Don Krieg, like Buggy and Kuro before him, fleshes out Luffy more as a character. Krieg is a cheater, he’s conceited, and his men follow him out of fear more than anything. He also has far more men and ships than Luffy will ever have, as well as having a multitude of weapons in his arsenal. While this does serve to contrast Luffy, it’s less about personality, and more to do with conviction. Even with all of his weapons and the loyalty of many men, Krieg’s great ambitions will never be able to beat Luffy’s conviction. Conviction has been a theme all throughout this arc, and it is the answer to a question Sanji has asked multiple times throughout the arc. By arc’s end, he understands why Luffy and Zoro can charge straight toward their dreams, despite opposition or the chance of death.

    I love the scene with Sanji and the soup. Sanji’s refusal to join Luffy has never been about proving his worth as a chef, despite what he’s been saying. In his heart Sanji really wants to go to the Grand Line, but he feels he can’t due to his debt with Zeff. Zeff on the other hand wants Sanji to go and live out his dreams. The whole thing comes home when Sanji tearfully thanks Zeff for his sacrifices, and Zeff and the rest of the cooks tearfully give him their goodbyes. It just goes to show how Sanji and Zeff truly care for eachother. One of One Piece’s themes is inherited will, and the dreams of people. Although they had the same dream before they met each other, Sanji has definitely inherited Zeff’s will to actually go out and find All Blue.

    Note ; this is NOT my work , all credits goes to dailyfiber from Apforums . I am simply posting this here so more people can be aware of his awesome analysis.
     
    Last edited: Jul 28, 2014
    Kadis, Takt, Death72 and 9 others like this.
  2. DoFlamingoDaCannibal

    DoFlamingoDaCannibal

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    Arlong Park
    The Arlong Park Arc begins with Luffy, Sanji, and Yosaku on their way to Cocoyashi village. On the way, Yosaku tells us that part of the reason the Grand Line is known as the “Pirates’ Graveyard” is due to the Shichibukai. I love the concept of the Shichibukai, and they’re set up as potential villains since they’re government sanctioned pirates. While part of all of this is to hype the Grand Line, most of it is actually hype for Arlong. We’re told he’s a former crewmate of a Shichibukai, and it gives us the sense that he’s really powerful.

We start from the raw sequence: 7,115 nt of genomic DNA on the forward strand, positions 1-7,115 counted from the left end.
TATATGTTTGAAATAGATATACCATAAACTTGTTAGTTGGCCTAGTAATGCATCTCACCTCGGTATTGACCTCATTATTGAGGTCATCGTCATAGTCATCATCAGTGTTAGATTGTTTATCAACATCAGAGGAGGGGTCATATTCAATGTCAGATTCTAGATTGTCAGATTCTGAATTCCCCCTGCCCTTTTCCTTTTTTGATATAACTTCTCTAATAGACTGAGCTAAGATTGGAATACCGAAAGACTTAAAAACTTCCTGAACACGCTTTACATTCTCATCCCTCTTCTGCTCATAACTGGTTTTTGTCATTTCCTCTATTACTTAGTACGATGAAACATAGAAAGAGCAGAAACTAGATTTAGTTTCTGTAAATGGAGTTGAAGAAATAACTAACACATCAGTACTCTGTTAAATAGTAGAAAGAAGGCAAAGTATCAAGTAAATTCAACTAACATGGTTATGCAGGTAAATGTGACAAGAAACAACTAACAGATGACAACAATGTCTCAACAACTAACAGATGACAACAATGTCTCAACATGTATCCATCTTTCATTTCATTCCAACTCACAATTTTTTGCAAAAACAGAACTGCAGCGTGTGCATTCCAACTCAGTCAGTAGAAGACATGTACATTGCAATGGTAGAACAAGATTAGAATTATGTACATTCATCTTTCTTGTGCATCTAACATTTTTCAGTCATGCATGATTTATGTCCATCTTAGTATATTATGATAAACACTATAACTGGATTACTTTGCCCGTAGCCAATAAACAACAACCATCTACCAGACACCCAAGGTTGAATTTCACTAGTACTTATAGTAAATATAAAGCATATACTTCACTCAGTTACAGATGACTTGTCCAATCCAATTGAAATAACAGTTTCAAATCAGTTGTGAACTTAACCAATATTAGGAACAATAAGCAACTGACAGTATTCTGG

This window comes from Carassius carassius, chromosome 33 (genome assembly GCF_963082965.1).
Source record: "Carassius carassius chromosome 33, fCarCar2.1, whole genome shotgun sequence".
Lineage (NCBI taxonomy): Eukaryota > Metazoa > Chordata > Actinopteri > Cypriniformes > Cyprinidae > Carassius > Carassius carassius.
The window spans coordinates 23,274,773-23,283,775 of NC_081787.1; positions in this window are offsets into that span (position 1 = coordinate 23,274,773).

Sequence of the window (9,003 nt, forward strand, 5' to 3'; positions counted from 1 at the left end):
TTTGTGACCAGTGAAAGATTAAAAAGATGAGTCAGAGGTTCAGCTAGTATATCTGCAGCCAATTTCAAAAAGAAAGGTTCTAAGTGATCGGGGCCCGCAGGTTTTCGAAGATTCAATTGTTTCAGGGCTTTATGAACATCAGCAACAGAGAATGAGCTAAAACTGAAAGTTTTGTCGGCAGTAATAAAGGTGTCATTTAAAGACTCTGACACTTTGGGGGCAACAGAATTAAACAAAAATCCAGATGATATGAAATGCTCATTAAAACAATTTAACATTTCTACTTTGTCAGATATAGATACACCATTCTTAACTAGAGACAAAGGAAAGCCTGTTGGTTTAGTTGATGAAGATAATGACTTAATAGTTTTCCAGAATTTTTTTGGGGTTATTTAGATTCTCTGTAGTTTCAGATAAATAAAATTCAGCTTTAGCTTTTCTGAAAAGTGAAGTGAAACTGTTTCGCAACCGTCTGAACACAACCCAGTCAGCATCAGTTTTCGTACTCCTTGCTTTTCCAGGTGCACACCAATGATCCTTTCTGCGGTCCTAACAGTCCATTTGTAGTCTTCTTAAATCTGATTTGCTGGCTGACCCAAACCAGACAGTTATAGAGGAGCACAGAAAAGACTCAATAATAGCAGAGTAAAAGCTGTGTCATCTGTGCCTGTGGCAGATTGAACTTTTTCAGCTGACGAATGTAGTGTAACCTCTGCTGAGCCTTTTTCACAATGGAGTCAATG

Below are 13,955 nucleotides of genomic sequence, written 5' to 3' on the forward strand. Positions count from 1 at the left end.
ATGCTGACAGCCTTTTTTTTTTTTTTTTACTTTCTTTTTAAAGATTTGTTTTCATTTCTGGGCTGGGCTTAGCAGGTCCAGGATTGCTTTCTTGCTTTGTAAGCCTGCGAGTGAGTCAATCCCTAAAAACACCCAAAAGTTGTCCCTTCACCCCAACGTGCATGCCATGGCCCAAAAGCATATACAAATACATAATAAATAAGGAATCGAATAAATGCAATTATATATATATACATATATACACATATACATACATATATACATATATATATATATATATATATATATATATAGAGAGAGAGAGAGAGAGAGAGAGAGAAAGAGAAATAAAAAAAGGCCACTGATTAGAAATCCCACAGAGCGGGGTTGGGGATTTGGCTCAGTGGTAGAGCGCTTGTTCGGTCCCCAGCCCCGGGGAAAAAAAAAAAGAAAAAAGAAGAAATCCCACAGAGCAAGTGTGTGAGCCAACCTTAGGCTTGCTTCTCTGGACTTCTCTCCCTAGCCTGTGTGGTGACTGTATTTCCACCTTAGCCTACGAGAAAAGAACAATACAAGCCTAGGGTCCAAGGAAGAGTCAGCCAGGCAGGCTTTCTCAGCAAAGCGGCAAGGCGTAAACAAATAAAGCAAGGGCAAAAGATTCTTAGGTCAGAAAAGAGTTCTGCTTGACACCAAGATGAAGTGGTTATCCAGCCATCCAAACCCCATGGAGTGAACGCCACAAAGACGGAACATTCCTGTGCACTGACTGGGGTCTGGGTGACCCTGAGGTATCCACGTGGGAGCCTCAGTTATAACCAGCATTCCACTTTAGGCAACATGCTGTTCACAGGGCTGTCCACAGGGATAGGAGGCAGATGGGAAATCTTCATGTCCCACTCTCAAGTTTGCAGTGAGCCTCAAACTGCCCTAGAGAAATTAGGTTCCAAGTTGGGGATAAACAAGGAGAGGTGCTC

Soon after, we’re shown Arlong and his crew proper. I love the scene in which Arlong bribes Nezumi, a Marine captain. Firstly, it fleshes Arlong out as a character. We’re shown his attitude towards money, and that he can be very cordial with humans even though he despises them. It also gives the arc itself very little hope for Marine intervention. More importantly, though, it shows us that racism is a two way street. Arlong despises humans, but notably, Arlong is far more genial with Nezumi than the other way around. He offers the captain to share a drink, that he will kill anyone who rats him out, and even scolds Hachi for badmouthing him. Nezumi on the other hand says the Fishmen give him the creeps, implying that his uncomfortable attitude during their meeting stems from having to deal with Fishmen, as opposed to their simply being pirates.

    Arlong then decides to throw a feast since his comrade, Nami, has come home. It shows he considers her enough of a crewmate to celebrate upon her return. When Zoro is captured, we’re shown further animosity between human and fishmen. Zoro refers to Arlong as a “half fish mutant”, causing Arlong to go on a tirade about how Fishmen are naturally and divinely superior to humans. At this point Nami’s true allegiance is ambiguous. On the surface she acts like a true member of the Arlong Pirates, taking pride in her betrayal of the Straw Hats. However, she’s shocked when Arlong mentions the death of her mother, and saves Zoro from drowning when he jumps in the sea of his own volition.

    Meanwhile, Usopp’s misadventures cause him to stumble upon a destroyed Gosa village. We’re shown the power of the Fishmen first hand, and Yosaku mentions they’re ten times stronger than the average human. Later, when Arlong comes to terrorize Cocoyashi, we’re shown just what life for people under Arlong’s rule is like. Needless to say, it’s terrible, and feels like they’re not living, they’re simply enduring. Since we were shown what happened to Gosa when they couldn’t pay the tribute, the threat of Cocoyashi being annihilated is very real. While it is a hopeless situation, Nami’s goal is to raise enough money to buy the village from Arlong.

    Her interactions back at Arlong Park give a bit more weight to her struggle. We’ve seen Arlong’s respect toward money and transactions in general, so there’s a bit of hope that Nami’s plan might actually work out. In fact, later on it’s implied that Arlong had full intention of keeping his end of the bargain, until his crew talked him out of it. After she disposes of Usopp, they reiterate their belief that she’s actually one of them. They also show great respect toward her abilities, which consequently allow them to crush a Marine vessel with ease. It makes the situation feel even more hopeless, and that the villagers are completely on their own. It also sets up how powerful Hachi, Kuroobi, and Chew are, since they will go on to fight Zoro, Sanji, and Usopp shortly.